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National Restaurant Association - Burn prevention: Putting safety first

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Burn prevention: Putting safety first

Splattering grease … vats of hot oil … open flames … steaming food. With the demands of high-volume cooking, it’s no wonder the foodservice industry has the highest incidence rate of heat burns of any employment sector, according to the U.S. Bureau of Labor Statistics. These injuries can be costly for employees and your business, leading to absenteeism, higher workers’ compensation costs, lower morale and increased employee turnover.

To keep employees safe and contain your costs, perform periodic safety audits. Step through your restaurant, and identify burn risks and ways to mitigate them.

Front of the house

Heat lamps and heat strips. Be careful when removing plates or containers from these heated areas to avoid contact with hot surfaces.

Hot dishes. Use trays, hot pads, oven mitts or dry waiter’s cloths to help carry and serve.

Candlelit tables. Walk around the table if necessary to pick up a plate, rather than reaching over the flame.

Coffee pots, hot water dispensers. Take caution when preparing and serving hot drinks; don’t remove a coffee pot until all the liquid is dispensed.

Back of the house

Fryers. Deep-fat fryers are the top cause of burns in restaurant kitchens, according to federal government’s Occupational Safety & Health Administration.

  • Use the correct grease level to help prevent splatters; never pour past the “fill line.”
  • Cook at the manufacturer’s recommended temperatures. Don’t overheat the oil.
  • Gently raise or lower fryer basket while cooking to avoid splashing.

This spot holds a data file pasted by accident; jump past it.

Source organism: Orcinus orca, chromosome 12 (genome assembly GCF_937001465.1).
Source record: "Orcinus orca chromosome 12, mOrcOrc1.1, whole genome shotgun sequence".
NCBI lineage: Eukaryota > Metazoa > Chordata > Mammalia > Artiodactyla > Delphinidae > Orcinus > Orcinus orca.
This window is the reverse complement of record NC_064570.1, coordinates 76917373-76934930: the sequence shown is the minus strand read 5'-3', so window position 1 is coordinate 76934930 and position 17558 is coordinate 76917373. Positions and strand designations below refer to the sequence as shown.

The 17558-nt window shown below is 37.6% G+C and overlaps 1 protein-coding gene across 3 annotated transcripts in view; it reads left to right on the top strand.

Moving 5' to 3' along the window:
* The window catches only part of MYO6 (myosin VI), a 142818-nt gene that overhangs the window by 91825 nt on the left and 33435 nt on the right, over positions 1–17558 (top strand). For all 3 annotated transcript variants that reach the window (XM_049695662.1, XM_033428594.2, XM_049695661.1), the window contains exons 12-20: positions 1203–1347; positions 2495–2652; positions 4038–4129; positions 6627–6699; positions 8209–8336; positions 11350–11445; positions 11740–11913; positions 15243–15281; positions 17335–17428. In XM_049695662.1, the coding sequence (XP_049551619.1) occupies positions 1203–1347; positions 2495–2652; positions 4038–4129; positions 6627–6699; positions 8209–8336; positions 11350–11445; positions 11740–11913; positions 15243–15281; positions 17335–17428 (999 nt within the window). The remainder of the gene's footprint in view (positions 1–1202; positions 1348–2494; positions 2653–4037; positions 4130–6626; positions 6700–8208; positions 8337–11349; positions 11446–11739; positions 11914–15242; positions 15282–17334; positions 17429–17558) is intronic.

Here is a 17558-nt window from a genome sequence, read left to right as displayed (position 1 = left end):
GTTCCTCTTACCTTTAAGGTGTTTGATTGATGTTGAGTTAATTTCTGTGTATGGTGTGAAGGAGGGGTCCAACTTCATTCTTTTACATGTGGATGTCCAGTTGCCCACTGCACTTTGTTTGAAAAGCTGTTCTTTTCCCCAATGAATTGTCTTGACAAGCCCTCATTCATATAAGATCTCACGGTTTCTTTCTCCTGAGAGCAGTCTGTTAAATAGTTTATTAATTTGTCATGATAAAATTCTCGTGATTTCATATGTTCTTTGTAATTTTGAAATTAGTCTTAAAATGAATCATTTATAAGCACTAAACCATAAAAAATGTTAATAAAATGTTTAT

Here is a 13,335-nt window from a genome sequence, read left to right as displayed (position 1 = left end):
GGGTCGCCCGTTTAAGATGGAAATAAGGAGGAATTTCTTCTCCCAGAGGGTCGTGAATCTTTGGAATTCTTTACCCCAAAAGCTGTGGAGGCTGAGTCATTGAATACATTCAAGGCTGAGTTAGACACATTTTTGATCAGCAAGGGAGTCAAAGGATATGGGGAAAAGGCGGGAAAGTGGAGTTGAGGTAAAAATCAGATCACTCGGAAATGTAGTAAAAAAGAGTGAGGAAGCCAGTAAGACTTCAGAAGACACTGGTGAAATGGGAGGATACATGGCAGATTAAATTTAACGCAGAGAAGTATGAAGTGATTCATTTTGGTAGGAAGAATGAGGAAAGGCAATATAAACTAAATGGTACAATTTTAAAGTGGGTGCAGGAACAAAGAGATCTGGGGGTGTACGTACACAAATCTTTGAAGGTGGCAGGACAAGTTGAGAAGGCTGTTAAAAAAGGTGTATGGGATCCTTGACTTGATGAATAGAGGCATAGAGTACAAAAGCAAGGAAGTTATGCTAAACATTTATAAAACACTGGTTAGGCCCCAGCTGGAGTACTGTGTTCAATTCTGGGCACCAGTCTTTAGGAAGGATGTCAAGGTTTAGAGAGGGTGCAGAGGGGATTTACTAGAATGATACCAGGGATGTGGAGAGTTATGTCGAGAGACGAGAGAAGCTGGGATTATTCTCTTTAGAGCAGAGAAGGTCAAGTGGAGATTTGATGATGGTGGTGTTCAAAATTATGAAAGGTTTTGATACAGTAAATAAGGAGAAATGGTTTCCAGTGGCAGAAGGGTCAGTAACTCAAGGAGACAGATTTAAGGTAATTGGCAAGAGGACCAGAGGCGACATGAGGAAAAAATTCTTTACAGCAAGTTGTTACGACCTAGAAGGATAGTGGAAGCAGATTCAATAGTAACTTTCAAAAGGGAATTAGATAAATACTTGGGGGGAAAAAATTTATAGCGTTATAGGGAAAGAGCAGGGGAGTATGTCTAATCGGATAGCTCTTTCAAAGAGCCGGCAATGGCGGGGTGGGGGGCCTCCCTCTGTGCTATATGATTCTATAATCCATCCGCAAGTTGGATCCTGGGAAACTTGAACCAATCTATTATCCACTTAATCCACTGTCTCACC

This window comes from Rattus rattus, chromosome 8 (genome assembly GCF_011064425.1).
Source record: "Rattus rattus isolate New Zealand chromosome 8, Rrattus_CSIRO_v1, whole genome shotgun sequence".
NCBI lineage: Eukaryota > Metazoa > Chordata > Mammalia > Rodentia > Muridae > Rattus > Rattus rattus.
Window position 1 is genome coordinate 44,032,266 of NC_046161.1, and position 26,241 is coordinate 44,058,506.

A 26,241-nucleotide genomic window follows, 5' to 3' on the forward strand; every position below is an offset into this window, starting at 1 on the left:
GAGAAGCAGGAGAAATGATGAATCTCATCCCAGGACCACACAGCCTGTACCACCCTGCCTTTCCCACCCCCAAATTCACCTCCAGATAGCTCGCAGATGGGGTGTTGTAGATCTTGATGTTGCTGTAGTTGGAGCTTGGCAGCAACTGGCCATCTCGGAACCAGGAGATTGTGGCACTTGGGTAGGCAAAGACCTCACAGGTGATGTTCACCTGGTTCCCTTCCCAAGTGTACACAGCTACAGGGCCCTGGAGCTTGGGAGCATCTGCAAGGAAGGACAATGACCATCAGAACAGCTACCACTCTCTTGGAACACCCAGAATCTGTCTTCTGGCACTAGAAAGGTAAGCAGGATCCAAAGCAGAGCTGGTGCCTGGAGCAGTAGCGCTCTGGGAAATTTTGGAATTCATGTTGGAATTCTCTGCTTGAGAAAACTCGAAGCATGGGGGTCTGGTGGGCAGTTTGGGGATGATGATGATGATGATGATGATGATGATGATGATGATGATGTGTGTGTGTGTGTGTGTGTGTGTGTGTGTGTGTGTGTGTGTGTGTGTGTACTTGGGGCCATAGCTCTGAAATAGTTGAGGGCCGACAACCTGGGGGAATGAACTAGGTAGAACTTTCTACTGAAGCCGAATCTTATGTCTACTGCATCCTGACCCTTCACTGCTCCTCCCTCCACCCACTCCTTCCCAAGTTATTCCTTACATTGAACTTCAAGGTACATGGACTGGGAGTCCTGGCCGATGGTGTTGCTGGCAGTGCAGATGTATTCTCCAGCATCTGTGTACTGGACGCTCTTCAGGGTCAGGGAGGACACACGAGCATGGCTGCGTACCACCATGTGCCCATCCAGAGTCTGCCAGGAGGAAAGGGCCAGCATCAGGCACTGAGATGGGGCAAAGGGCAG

• Handle only one fryer basket at a time.
  • Don’t overfill fryer baskets, which can cause the hot oil to splash or bubble over.
  • Remember: oil and water don’t mix. Dry fryer and fryer baskets after washing with water to avoid splatters. Don’t allow excess ice crystals from frozen foods to get into the cooking oil.
  • Don’t stand too close or lean over hot oil.
  • Let oil cool before moving or straining it.
  • Before cleaning the overhead vents, wait for the fryers to cool and cover fryer bins. Do not allow workers to stand on a fryer; use a ladder or stepstool.
  • Place nonslip floor mats around fryers to reduce the chance of slipping and falling onto the frying equipment.
  • Provide protective mitts and gloves here and elsewhere in the kitchen as needed. Never use wet materials as potholders.

Stovetops, Grills

  • Clean grill and stove surfaces to prevent grease flare-ups.
  • Adjust burner flames to the proper level. On stovetops, they should cover only the bottom of the pan.
  • Avoid filling pots too high.
  • Place foods carefully into hot water to avoid splashing.
  • Ensure lids are tight-fitting and handles are securely attached to vessels that contain hot liquids.
  • Be careful when moving or carrying a heavy pot of hot liquid off the stove. Ask for help if needed. Make sure you transfer the pot to a place that can hold it steady.
  • If transferring hot liquids using a rolling cart, ensure that the container is secure and will not tip or spill.
  • Use proper cooking tools, such as tongs, to prevent contact with hot surfaces and foods.

Steamers, Ovens

  • Don’t reach above an oven or steamer; steam can burn.
  • Don’t open cookers and steam ovens when they are under pressure.
  • Open ovens or steamers by standing to the side, keeping the door between you and the open steamer.
  • When steamers are stacked, open the top steamer first to prevent burns from the rising steam.

Microwaves. Place microwaves within easy reach to avoid spilling hot foods and beverages. The face of the person using the microwave should be higher than the door. Use vented containers or punctured plastic wrap to allow steam to escape while cooking in the microwave. When removing covers, lift the lid away from your face.

Emergency prep. No matter how may precautions you take, occasional burns are inevitable. Train employees in basic first aid for burns and instruct them to seek medical treatment and call 911 if necessary.

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